The immediate postoperative CT scan findings revealed excellent results in three of the 20 patients (15%), good results in nine patients (45%), fair results in six patients (30%), and poor results in two patients (10%). In contrast, the findings of the CT scans performed at 4 to 6 weeks postoperatively revealed excellent results in 10 patients (50%), good results in seven patients (35%), fair result in one patient (5%), and poor results in two patients (10%). The progression of patients’ outcomes between these two-time points was as follows: excellent to excellent in three patients (15%), good to excellent in five patients (25%), fair to excellent in two patients (10%), fair to good in three patients (15%), fair to fair in one patient (5%), good to good in four patients (20%), excellent to fair or poor in 0 patients, and good to fair or poor in 0 patients (Figs. 1,-3), and poor to poor in two patients (10%). Of note, neither of the two patients with poor results on the immediate postoperative CT scan showed improvement 4 to 6 weeks after surgery.

Case 1

A 19-year-old man presented to the hospital with epistaxis and facial swelling due to a motorcycle accident (Table 2). CT revealed a nasal bone fracture. After closed reduction surgery, immediate postoperative CT images showed mild overcorrection of the bilateral walls of the nasal bone. A follow-up CT examination showed excellent alignment of the fractured segments. Immediate postoperative CT images revealed fair results of reduction, which progressed to excellent on follow-up CT (Fig. 1).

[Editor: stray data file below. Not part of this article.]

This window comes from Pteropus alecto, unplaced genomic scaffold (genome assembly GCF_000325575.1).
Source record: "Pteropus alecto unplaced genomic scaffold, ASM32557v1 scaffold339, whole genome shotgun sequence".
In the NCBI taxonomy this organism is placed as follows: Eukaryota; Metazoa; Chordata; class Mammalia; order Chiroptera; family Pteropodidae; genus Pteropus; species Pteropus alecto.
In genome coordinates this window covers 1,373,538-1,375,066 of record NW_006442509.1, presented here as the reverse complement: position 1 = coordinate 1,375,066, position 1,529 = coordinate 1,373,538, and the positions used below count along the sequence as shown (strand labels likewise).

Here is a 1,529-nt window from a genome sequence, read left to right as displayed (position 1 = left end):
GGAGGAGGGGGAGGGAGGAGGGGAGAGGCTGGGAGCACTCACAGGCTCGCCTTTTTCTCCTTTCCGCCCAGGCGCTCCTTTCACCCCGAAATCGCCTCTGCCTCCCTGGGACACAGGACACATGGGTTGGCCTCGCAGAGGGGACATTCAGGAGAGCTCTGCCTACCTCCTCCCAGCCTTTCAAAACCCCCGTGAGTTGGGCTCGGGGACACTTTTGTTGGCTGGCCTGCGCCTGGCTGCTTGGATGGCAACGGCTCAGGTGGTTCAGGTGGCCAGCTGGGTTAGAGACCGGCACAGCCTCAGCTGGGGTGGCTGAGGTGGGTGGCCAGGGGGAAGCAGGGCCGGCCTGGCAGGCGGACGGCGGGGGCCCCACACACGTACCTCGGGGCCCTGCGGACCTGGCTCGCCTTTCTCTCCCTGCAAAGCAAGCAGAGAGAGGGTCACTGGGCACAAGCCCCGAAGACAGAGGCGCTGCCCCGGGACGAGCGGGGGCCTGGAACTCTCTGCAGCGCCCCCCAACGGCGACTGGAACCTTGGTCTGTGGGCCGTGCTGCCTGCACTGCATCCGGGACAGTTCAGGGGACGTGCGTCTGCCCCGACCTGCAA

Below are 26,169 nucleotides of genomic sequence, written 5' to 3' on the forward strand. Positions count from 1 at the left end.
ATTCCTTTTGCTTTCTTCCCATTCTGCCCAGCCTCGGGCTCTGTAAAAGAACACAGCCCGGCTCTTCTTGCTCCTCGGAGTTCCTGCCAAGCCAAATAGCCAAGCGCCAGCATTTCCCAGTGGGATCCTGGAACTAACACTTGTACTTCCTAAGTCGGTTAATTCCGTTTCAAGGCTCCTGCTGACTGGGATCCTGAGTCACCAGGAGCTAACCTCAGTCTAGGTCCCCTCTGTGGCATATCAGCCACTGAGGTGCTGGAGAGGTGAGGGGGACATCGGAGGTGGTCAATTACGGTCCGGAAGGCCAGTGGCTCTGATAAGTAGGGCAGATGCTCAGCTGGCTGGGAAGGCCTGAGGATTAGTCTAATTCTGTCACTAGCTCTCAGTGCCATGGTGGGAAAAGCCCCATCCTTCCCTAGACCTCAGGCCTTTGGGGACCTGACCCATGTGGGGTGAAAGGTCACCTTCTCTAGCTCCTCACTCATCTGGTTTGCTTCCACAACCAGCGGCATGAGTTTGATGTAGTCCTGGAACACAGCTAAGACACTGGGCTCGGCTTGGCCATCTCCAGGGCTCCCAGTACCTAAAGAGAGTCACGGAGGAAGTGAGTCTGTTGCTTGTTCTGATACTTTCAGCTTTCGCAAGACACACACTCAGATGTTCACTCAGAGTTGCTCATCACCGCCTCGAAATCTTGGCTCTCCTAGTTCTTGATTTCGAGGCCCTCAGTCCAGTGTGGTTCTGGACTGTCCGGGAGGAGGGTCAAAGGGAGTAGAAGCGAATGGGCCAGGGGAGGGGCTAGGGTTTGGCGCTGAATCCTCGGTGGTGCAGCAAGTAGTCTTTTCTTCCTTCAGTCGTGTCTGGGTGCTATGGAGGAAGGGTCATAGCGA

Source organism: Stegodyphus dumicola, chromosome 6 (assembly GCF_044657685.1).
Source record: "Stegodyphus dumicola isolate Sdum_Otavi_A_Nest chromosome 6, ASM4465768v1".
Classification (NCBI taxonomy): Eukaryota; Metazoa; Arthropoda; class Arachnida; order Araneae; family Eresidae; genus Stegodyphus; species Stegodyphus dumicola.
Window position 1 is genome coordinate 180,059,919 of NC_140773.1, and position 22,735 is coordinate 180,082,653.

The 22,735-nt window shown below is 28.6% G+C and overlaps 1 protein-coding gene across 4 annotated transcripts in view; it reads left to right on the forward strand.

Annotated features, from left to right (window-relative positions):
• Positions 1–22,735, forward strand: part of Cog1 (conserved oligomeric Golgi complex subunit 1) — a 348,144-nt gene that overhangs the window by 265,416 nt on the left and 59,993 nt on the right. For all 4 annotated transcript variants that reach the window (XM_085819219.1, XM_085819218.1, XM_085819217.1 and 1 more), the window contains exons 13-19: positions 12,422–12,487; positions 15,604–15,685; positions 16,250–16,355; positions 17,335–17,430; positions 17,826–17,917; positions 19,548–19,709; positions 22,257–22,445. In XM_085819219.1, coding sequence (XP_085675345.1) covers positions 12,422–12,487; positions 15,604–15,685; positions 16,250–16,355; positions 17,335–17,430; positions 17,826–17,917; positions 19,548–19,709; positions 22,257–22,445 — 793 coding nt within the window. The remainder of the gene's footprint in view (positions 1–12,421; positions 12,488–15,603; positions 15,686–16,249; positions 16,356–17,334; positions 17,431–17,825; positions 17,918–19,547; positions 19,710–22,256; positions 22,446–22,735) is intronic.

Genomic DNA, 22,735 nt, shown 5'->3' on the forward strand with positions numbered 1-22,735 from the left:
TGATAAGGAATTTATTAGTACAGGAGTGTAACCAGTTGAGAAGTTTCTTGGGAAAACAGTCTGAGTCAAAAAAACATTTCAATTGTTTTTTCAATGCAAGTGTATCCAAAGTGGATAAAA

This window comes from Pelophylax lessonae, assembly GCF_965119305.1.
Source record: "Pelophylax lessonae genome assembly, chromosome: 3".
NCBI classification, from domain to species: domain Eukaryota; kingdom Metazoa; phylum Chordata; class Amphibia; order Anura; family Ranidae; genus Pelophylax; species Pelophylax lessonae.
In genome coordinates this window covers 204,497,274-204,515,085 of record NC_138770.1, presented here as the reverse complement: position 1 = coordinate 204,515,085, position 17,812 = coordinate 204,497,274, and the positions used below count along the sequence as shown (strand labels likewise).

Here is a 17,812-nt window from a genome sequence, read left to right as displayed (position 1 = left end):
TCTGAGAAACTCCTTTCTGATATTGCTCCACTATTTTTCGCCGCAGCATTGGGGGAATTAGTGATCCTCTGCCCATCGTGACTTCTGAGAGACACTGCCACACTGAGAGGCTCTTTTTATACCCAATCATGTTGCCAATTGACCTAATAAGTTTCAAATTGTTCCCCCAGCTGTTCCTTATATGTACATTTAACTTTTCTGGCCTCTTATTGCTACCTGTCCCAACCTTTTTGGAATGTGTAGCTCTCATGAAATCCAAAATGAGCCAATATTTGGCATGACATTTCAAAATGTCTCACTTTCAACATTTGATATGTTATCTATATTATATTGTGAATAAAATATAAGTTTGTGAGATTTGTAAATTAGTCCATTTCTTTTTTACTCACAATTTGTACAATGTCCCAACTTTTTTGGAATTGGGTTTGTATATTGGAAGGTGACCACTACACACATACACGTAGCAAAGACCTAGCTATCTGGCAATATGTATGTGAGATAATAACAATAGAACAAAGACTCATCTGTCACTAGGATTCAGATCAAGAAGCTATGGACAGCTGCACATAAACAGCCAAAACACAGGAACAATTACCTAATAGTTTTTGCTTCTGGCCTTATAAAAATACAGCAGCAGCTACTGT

Case 2

A 26-year-old man presented to our outpatient department with nasal swelling and bruising after a slipping accident (Table 3). He was diagnosed with a nasal bone fracture and underwent closed reduction surgery. As shown in Fig. 2, immediate postoperative CT images demonstrated mild overcorrection of the fractured segments. After 5 weeks, follow-up CT images showed excellent alignment of the segments. The outcome of this patient changed from fair to excellent during follow-up (Fig. 2).

Case 3

A 45-year-old woman was diagnosed with a nasal bone fracture and underwent closed reduction surgery at our department (Table 4). Immediate postoperative CT images showed that the left lateral wall depression was undercorrected with poor alignment. Follow-up CT scans performed postoperatively at the fourth week revealed slight depression of the fractured segment. Therefore, the outcomes of this patient remained poor during follow-up (Fig. 3).


Fractures of the nasal bone are the most common type of facial fracture; therefore, they are frequently encountered in the field of plastic surgery [9,10]. Reduction to correct nasal fractures is easy, simple, and non-invasive, and postoperative imaging is frequently overlooked for these reasons. In some patients, the appearance of the nose improves with a decrease in edema over time. Conversely, no improvement is observed in other patients, and the deformation persists. A deformity of the nose that develops immediately after surgery may be due to an incomplete perioperative reduction of the fracture or a positional abnormality due to postoperative movement of the reduced fracture fragment—as such, it may improve or persist over time. Because of the uncertain long-term results, the plastic surgeon may be tempted to conduct revision by manual adjustment in the ward or at an outpatient facility after the surgery.